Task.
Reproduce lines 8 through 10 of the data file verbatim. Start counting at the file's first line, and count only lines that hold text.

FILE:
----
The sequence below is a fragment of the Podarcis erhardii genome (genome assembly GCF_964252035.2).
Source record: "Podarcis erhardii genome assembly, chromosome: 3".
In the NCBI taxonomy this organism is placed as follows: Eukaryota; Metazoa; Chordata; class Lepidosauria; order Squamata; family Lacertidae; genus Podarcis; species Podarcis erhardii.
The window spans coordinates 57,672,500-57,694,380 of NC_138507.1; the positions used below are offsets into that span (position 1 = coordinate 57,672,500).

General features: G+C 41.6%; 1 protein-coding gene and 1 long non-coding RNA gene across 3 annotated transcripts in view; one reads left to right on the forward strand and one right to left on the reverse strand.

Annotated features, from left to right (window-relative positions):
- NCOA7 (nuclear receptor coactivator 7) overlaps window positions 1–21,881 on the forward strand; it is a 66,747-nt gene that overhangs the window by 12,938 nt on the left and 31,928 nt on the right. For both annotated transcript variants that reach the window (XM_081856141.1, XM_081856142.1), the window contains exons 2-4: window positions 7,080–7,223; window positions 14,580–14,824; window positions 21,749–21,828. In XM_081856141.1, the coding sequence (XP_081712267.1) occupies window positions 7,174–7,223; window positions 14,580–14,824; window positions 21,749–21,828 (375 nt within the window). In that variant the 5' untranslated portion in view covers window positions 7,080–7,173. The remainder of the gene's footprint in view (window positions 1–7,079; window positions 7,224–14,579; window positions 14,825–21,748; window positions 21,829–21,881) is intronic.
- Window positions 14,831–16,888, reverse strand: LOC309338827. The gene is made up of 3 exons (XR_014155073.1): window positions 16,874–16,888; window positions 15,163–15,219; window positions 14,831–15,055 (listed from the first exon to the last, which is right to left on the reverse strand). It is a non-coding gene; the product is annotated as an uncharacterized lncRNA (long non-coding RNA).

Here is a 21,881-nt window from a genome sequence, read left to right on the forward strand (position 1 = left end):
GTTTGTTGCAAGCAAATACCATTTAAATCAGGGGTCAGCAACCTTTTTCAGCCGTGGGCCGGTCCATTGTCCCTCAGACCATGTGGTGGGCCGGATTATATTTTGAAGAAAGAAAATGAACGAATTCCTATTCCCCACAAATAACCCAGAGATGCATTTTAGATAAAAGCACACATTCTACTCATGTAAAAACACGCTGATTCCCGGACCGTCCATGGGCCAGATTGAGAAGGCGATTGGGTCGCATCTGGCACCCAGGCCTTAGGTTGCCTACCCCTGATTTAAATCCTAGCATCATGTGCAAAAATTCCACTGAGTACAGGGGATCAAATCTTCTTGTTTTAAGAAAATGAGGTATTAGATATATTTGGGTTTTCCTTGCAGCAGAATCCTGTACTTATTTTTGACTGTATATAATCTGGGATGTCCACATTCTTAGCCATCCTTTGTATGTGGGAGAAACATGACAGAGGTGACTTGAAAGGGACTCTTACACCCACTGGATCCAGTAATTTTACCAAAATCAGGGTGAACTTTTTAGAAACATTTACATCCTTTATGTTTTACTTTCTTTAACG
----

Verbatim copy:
- Window positions 14,831–16,888, reverse strand: LOC309338827. The gene is made up of 3 exons (XR_014155073.1): window positions 16,874–16,888; window positions 15,163–15,219; window positions 14,831–15,055 (listed from the first exon to the last, which is right to left on the reverse strand). It is a non-coding gene; the product is annotated as an uncharacterized lncRNA (long non-coding RNA).

Here is a 21,881-nt window from a genome sequence, read left to right on the forward strand (position 1 = left end):
GTTTGTTGCAAGCAAATACCATTTAAATCAGGGGTCAGCAACCTTTTTCAGCCGTGGGCCGGTCCATTGTCCCTCAGACCATGTGGTGGGCCGGATTATATTTTGAAGAAAGAAAATGAACGAATTCCTATTCCCCACAAATAACCCAGAGATGCATTTTAGATAAAAGCACACATTCTACTCATGTAAAAACACGCTGATTCCCGGACCGTCCATGGGCCAGATTGAGAAGGCGATTGGGTCGCATCTGGCACCCAGGCCTTAGGTTGCCTACCCCTGATTTAAATCCTAGCATCATGTGCAAAAATTCCACTGAGTACAGGGGATCAAATCTTCTTGTTTTAAGAAAATGAGGTATTAGATATATTTGGGTTTTCCTTGCAGCAGAATCCTGTACTTATTTTTGACTGTATATAATCTGGGATGTCCACATTCTTAGCCATCCTTTGTATGTGGGAGAAACATGACAGAGGTGACTTGAAAGGGACTCTTACACCCACTGGATCCAGTAATTTTACCAAAATCAGGGTGAACTTTTTAGAAACATTTACATCCTTTATGTTTTACTTTCTTTAACG